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Star Trek Deep Space Nine - The Complete Fourth Season
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Adding to the layers of ambiguity about Earth's (read: the producers') position over being at war, was the "outing" of two recurring characters as rebel activists. Lest we forget the homely/spiritual side of the Captain, time was spent with a future version of Jake, with his father (Brock Peters), and on the nature of his role as "the Emissary." Avery Brooks worked behind the camera a couple of times, but this year the surprise was LeVar Burton directing five shows. There was still time for comedy: the Ferengi warped back to Roswell in 1947 and Bashir played James Bond. But the year will be remembered predominately for its violence. One of the episodes Burton directed had its fight scenes drastically cut, while the series as a whole won an Emmy for its space battle effects.--Paul Tonks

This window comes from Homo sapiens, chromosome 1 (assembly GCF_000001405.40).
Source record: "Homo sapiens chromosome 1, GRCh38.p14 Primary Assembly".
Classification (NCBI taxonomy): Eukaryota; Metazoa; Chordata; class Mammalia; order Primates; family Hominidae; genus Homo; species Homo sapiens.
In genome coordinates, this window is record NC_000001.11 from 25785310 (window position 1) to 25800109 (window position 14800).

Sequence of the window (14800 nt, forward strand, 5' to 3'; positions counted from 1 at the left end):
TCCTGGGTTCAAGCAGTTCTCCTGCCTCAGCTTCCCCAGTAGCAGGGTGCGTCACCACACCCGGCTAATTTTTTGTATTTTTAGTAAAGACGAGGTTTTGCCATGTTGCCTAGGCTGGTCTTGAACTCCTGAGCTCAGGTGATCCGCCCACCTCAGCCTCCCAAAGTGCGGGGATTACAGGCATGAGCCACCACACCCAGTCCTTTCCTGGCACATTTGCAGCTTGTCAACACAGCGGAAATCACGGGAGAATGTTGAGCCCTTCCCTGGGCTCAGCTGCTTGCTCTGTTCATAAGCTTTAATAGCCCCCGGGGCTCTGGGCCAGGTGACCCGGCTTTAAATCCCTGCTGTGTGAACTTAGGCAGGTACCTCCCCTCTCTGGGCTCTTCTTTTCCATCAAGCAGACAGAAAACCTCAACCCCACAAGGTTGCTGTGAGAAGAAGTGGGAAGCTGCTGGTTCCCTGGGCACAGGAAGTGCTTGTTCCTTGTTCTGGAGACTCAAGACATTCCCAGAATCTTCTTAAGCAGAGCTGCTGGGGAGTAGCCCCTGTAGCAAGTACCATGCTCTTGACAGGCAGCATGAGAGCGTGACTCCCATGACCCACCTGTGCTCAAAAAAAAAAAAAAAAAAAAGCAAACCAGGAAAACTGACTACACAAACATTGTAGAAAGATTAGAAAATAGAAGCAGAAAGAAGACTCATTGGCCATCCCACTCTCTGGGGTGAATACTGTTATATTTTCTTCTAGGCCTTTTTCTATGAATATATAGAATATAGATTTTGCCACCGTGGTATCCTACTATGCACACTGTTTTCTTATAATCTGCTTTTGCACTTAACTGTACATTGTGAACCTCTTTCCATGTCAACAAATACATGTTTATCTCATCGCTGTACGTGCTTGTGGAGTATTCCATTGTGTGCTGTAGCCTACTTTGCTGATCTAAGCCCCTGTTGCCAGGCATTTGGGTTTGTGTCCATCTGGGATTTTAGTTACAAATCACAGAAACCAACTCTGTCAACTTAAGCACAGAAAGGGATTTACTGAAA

Top Customer Reviews
Between the third and fourth seasons Paramount prompted the producers to "shake up the series" but didn't tell them how they wanted them to do it. This initially left them shaking their heads until they touched upon a quote from "The Die is Cast" in which a Changeling stated that in the future all they had to worry about was the Klingons and the Federation and that wouldn't be for much longer. As time would prove, this quote set them on the path to an outstanding story arc that would carry the series all the way through to the final episode of the seventh season.
The addition of Michael Dorn and his character Worf was pure brilliance. Of all of the STNG characters, his was the most beloved by a majority of the fans and despite the character feeling that he didn't fit in too well with those around him on the space station, he fit in perfectly!